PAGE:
"One of our customers, a department of transportation, is in the middle of nowhere in the Midwest, where there just is no connectivity," she said. "They have a device that goes into the trucks, but it's not connecting back to them just yet."
"They're still working on the networking part of it -- the wireless capability to be able to have it call home and provide that data. So, there's still the connectivity part," she added.
Although the agency does get the data from the trucks eventually, it doesn't get it in real time yet, Murphy said. And because the transportation agency is unable to react to the data immediately, it takes a little longer to make decisions about the assets.
"But we do have customers that do have the connectivity that it is automatic and coming through and putting it into the data warehouse immediately as it happens," she added.
Making ERP and an EAM system work together
To be of use, IoT technology, the EAM system and the ERP system all need to work together. That can be a challenge.
A difficulty of using an EAM system and IoT is getting the data into the ERP system and making it actionable, said Seth Lippincott, an analyst at Boston-based Nucleus Research.
"ERP systems and ERP vendors are seeking to make a sort of way in which that can be streamlined and a way in which an ERP system can absorb that kind of information and digest it more easily," he said.
Seth LippincottAnalyst, Nucleus Research
But one of the biggest challenges around working with large data sets and large amounts of information is that the value you get from it is really only as good as the questions you ask it, according to Lippincott.
"You can have an amazing machine learning algorithm, but if you're not asking it the right questions, it's not going to tell you anything," he said. "So, I think, that's still a place where vendors need to make it easier for customers to get to that point, either by standardized queries, standardized use cases or giving them the tools to figure out what questions they need to ask for their own enterprise."
However, in some cases, depending on the age and types of equipment, companies may not even have the right data points needed to get the information they need to make the right decisions, according to McCarthy. And that could be because they're using legacy data systems or other methods that were really expensive at the time.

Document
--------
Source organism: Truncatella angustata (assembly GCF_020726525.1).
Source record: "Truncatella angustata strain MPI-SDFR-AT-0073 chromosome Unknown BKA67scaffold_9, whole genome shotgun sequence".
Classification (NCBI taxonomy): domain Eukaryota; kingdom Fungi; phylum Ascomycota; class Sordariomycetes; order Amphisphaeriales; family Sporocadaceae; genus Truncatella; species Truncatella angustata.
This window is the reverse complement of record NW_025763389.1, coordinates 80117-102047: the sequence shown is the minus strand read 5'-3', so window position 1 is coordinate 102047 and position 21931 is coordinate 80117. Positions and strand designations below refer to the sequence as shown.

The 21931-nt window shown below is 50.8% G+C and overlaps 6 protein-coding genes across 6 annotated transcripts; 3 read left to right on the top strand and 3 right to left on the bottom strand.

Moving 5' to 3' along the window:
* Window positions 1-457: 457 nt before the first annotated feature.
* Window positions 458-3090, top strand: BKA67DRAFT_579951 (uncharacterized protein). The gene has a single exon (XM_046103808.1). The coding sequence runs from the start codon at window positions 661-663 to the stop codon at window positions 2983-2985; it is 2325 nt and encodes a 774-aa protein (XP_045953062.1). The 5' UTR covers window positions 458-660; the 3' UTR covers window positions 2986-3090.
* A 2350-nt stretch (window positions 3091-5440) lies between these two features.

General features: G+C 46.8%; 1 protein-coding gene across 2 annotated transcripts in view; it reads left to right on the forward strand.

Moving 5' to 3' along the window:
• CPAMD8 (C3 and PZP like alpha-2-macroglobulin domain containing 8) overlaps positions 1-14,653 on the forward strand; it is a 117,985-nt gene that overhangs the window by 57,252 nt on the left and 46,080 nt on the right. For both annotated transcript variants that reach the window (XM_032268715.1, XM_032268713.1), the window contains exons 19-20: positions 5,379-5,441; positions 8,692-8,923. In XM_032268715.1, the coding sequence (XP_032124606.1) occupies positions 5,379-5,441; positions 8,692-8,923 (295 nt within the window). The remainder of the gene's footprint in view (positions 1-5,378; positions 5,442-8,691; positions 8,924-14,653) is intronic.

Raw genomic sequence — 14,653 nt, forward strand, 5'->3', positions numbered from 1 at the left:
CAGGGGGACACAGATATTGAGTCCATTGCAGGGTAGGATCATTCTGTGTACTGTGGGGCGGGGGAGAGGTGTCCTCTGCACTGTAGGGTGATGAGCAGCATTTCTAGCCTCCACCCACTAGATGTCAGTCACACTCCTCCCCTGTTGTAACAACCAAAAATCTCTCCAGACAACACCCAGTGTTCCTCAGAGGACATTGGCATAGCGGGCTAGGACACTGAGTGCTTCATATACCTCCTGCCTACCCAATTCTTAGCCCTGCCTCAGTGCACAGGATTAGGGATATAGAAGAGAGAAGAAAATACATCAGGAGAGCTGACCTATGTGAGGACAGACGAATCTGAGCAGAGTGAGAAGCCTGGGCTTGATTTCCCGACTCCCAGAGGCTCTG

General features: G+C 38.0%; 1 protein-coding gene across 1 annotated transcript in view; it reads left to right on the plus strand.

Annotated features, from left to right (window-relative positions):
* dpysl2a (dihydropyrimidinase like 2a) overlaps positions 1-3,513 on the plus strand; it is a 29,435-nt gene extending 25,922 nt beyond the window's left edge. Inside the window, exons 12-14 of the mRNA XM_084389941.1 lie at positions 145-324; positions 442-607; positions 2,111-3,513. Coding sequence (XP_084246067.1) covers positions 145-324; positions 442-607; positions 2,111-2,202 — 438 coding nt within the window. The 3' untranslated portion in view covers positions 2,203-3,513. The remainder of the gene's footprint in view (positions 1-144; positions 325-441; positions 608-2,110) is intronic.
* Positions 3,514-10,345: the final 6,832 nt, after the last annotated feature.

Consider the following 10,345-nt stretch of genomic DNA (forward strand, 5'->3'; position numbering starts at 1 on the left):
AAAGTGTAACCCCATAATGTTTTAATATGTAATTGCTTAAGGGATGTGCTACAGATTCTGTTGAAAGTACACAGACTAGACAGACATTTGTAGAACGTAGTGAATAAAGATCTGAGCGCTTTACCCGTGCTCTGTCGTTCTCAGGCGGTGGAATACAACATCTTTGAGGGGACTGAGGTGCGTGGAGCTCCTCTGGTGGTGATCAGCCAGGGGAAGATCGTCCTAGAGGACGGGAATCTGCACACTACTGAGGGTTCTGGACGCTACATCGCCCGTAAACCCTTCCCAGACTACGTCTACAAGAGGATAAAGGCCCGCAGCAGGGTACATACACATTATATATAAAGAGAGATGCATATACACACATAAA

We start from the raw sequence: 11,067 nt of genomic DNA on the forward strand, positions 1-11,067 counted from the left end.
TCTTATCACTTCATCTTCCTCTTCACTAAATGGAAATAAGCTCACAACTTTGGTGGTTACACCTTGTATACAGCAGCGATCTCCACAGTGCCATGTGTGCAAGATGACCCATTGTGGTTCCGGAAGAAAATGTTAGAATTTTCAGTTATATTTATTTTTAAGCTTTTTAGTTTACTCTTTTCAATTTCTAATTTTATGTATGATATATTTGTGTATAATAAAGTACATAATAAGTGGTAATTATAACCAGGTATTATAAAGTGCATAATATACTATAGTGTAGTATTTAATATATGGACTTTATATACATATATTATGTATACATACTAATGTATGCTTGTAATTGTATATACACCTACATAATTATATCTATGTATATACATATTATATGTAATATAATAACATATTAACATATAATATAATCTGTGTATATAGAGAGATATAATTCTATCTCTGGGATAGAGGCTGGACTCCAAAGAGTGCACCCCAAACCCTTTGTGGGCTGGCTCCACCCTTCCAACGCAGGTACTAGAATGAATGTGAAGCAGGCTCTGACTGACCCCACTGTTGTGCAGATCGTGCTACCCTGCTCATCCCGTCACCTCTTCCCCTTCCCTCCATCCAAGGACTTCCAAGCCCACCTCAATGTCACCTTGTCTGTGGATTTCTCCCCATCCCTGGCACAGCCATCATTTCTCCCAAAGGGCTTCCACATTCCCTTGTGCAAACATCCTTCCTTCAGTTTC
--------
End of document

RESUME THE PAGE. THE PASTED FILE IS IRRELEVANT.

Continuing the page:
"Then, when those companies go back to the vendors and say they want to collect more data points, trying to go back to those preexisting automation systems can be cost-prohibitive," he said. "And this is where I think IoT helps solve that problem because, in some cases, we see people continuing to use those legacy systems for what they were intended but creating almost a second stream of data using more low-cost sensors and connectivity to be able to augment that existing information."
That also leads to some challenges because, now, companies have different data formats coming in or they might have different sample rates of data -- that is, the newer sensors are reporting data at a much faster rate than some of the older systems.
"And then, you start talking about the challenges of combining what feels like structured and unstructured data," McCarthy said.
The good news is that industry has been trying to figure out ways to do this. It's a combination of being able to align data in different ways and applying technology, such as machine learning, not just to add structure to the unstructured data but to be able to combine it with the new asset information to pick out the meaningful patterns, according to McCarthy.
This is one of the challenges that any company that has gone from an unconnected or mildly connected state of its equipment to a much higher-fidelity state has completely underestimated -- or has been ill-prepared for -- the volume of the data that's now coming in and how difficult it can be to make sense of it, he said.
"The reason you're seeing the popularity of IoT platforms in those areas is that those companies have been focusing on how to bring together all those data types and different data sources and different frequency rates and put them into a common format so companies can then run data analytics and machine learning and drive the insights automatically back into those existing systems," McCarthy said.